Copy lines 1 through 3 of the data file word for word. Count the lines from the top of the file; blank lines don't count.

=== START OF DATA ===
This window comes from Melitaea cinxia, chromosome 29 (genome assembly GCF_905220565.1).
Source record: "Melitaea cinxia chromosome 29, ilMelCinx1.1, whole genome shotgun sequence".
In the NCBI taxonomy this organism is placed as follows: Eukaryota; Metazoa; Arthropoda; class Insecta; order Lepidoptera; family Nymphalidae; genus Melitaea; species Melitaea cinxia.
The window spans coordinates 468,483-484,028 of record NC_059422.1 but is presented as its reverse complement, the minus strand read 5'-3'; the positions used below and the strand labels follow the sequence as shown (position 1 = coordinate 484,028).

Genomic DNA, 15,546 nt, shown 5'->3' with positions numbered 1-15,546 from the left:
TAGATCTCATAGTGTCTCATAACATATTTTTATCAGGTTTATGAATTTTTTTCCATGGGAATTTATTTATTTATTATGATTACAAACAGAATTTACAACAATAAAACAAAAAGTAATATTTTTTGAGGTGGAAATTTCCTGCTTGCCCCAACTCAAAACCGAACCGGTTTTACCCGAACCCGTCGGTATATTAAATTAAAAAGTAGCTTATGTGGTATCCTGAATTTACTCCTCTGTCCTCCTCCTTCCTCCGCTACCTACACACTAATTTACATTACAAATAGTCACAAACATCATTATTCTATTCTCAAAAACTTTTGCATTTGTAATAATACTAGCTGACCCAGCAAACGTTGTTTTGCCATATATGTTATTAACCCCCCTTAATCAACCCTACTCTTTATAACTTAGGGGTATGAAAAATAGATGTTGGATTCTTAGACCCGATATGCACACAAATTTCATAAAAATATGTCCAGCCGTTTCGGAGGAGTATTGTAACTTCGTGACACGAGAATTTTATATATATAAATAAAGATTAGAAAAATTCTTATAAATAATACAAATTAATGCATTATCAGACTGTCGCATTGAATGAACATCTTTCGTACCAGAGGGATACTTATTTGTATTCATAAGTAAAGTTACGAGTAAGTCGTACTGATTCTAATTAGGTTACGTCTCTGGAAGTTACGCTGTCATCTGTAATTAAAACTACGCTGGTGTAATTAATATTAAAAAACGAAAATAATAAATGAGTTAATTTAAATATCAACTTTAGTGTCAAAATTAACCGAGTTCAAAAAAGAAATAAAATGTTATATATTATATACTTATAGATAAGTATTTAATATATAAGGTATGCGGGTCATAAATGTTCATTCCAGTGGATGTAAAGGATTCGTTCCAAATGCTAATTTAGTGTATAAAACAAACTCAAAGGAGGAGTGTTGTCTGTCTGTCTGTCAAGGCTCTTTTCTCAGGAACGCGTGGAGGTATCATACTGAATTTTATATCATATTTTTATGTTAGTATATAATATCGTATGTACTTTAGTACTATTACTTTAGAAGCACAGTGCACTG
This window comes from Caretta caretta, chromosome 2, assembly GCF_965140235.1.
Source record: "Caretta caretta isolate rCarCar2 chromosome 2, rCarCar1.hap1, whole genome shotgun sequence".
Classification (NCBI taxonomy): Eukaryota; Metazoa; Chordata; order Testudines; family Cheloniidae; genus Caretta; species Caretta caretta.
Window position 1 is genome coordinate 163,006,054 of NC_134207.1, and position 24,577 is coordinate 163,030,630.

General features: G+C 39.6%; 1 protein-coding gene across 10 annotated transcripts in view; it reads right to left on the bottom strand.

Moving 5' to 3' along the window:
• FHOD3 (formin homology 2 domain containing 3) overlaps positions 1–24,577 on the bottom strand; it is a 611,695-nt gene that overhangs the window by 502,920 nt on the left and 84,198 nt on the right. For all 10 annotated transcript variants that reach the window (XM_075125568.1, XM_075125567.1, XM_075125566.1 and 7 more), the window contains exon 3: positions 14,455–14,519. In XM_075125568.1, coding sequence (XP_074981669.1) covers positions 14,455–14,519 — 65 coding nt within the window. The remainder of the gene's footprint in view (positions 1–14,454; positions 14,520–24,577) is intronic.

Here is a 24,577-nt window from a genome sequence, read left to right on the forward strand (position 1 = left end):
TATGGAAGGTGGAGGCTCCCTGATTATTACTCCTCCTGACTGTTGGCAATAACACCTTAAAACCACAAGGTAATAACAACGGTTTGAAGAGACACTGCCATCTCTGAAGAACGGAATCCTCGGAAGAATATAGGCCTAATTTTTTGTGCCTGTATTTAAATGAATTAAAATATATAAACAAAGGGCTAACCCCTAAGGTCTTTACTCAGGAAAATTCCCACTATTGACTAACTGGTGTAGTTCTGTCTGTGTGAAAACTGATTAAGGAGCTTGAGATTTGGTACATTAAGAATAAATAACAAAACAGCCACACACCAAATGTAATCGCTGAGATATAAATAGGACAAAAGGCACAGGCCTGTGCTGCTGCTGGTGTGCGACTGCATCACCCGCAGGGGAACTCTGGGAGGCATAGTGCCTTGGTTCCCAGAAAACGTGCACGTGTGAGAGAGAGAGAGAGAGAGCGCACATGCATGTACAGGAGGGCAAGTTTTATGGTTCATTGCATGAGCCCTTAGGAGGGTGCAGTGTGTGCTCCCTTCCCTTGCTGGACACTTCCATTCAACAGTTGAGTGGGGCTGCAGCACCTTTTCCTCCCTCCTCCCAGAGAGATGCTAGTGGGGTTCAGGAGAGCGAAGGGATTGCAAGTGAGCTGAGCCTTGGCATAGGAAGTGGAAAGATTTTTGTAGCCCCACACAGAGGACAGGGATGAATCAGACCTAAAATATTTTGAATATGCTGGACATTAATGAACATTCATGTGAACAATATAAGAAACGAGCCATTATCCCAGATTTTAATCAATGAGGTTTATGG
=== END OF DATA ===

This window comes from Melitaea cinxia, chromosome 29 (genome assembly GCF_905220565.1).
Source record: "Melitaea cinxia chromosome 29, ilMelCinx1.1, whole genome shotgun sequence".
In the NCBI taxonomy this organism is placed as follows: Eukaryota; Metazoa; Arthropoda; class Insecta; order Lepidoptera; family Nymphalidae; genus Melitaea; species Melitaea cinxia.